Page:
MINNEAPOLIS (WCCO) — For the first time in nearly two months, restaurants and bars across Minnesota were open for indoor dining. They are now open at 50% capacity, with a max of 150 people inside at one time.

Movie theaters and swimming pools were also among the businesses that could re-open to customers Monday, and the changes have come at a crucial time for many operations.

READ MORE: Walter Mondale: Politicians Honor 'One Of Minnesota's Proudest Sons'

As of late, Yum! Kitchen and Bakery in St. Louis Park has been grab-and-go only, but owner Patti Soskin says that was never the plan.

“We’re in the hospitality business. Our dream is to have people in the restaurant,” Soskin said. “So we want to be safe, we want to be careful, but we are operating at 50%.”

As of Monday morning, that dream was once again reality as customers began showing up and sitting down to eat. Sorkin says it’s critical to support small businesses, and she is deeply grateful for loyal customers.

Sarah-Jo Sannerud is one of those loyal customers. She dined-in for lunch Monday.

“I’m so excited,” Sannerud said. “I feel like we’re back, not back to normal, but I can breathe again. I need to be able to eat at restaurants, I’m sick of being cooped up.”

Maria’s Café in south Minneapolis was also greeted with enthusiastic regulars. Owner Maria Hoyos said customers didn’t waste time Monday morning.

“You can see today they right away start coming,” Hoyos said.

It was the happiest of happy hours at Granite City in Maple Grove. Will Galloway was on hand for a long-awaited indoor-dining experience.

“It feels a lot more human, as they say. The human side of it is definitely the best part,” Galloway said.

In-person dinner and drinks replaced Zoom and FaceTime meet ups. From morning through the afternoon, customers booked dozens of indoor reservations, while outdoor seating still remained an option. Pete Von Bank is general manager at Granite City.

“We’re doing our best to stay compliant and be safe,” Von Bank said.

Granite City was forced to furlough about 70 employees during this past shut down. But fortunately, more than 60 of them returned to work on Monday, including Whitney Grinager.

“My hours were cut in half because I was only working part time,” Grinager said. “It’s exciting. Everybody that I’ve talked to on the phone is excited to come in, and I’m excited to see them come in.”

READ MORE: Walter Mondale, Minnesota Native And Former Vice President, Dies At 93

(credit: CBS)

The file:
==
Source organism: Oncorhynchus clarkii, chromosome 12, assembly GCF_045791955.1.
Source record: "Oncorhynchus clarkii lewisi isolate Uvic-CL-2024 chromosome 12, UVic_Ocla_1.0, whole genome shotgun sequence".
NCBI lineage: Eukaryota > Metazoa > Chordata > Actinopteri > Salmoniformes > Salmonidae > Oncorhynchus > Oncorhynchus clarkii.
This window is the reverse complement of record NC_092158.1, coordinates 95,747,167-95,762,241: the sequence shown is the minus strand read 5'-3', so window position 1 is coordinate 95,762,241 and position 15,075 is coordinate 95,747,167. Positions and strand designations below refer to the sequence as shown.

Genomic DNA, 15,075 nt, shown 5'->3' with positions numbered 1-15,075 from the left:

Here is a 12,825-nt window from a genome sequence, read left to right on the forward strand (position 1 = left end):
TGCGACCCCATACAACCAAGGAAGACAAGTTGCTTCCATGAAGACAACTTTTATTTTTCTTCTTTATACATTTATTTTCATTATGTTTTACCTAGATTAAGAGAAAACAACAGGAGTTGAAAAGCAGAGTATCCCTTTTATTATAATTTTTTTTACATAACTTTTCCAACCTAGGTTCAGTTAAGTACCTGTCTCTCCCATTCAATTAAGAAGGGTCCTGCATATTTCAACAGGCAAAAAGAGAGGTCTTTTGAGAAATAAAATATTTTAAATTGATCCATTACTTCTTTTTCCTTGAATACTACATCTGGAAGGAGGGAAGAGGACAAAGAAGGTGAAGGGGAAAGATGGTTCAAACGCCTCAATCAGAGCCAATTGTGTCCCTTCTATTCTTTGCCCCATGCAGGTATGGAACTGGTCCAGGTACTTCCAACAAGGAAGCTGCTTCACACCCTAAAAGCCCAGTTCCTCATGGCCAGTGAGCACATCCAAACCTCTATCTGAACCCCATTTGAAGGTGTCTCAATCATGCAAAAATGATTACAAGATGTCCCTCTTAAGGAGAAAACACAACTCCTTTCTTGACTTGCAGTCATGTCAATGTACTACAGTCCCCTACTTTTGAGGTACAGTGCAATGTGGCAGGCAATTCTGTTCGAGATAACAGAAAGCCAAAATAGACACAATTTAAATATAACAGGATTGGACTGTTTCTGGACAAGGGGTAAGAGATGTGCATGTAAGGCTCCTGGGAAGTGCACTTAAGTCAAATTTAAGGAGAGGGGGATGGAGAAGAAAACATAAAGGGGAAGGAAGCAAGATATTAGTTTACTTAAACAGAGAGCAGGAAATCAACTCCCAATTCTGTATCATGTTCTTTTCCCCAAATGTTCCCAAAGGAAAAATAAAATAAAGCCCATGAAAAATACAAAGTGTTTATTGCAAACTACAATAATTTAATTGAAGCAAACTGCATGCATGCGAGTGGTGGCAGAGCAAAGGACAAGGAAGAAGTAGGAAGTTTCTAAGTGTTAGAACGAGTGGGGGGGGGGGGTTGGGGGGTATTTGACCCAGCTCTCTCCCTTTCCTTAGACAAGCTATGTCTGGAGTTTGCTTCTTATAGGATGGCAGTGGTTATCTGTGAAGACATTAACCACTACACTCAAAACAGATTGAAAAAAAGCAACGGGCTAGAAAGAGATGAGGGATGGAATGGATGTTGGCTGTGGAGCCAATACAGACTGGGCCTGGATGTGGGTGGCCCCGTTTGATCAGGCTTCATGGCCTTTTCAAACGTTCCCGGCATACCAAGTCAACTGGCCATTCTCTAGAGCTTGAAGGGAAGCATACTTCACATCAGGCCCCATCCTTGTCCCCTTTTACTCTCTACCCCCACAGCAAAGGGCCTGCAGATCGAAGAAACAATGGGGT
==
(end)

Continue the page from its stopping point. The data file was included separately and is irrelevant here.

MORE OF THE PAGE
At the Sunshine Factory in Plymouth, it’s also a numbers game. Fifty-percent capacity is a good start, but 100% is the goal, according to employee Kirstein O’Mara.

“We’re feeling really safe. We’ve gone above and beyond to make sure that it’s safe for our customers,” O’Mara said.

Shannon Cardwell is a Sunshine Factory regular, and is happy to see the restaurant survived the latest restrictions.

“I think I’m just so excited to be out and not stuck at home again that I don’t know how to feel,” Cardwell said.

She believes it’s a step towards better mental health for those who felt stuck at home.

“It feels amazing. I’m a social person, so for me this is what I need,” Cardwell said.

People also started hitting the water in Nisswa after pool and hot tub restrictions were lifted. Mark Ronnei is the managing director at Grand View Lodge.

“Our pools opened at 9 a.m. this morning. At 9:03 we had our first family in the pool,” Ronnei said.

Because Grand View is a family resort, and amenities are key, they’ve lost nearly $1 million in business since the November shutdown. But now they are open again.

“It was a huge relief. We were just on the edge of having to lay off a bunch of employees,” Ronnei said.

Bookings are already way up, and more reservations in the hospitality business means fewer worries. Ronnei says he is ready for a full resort.

“We are so ready!” he said.

Ronnei says reservations are already up so much that instead of laying off staff, they now need to hire more staff.

MORE NEWS: Andrew Thomas Faces Federal Charge After Allegedly Shooting At Minnesota National Guard Members

Movie theaters were also allowed to re-open at 25% capacity Monday. But many of the theaters WCCO spoke with said they will wait until later this week, or even later this month, to re-open on a weekend, when there is more business.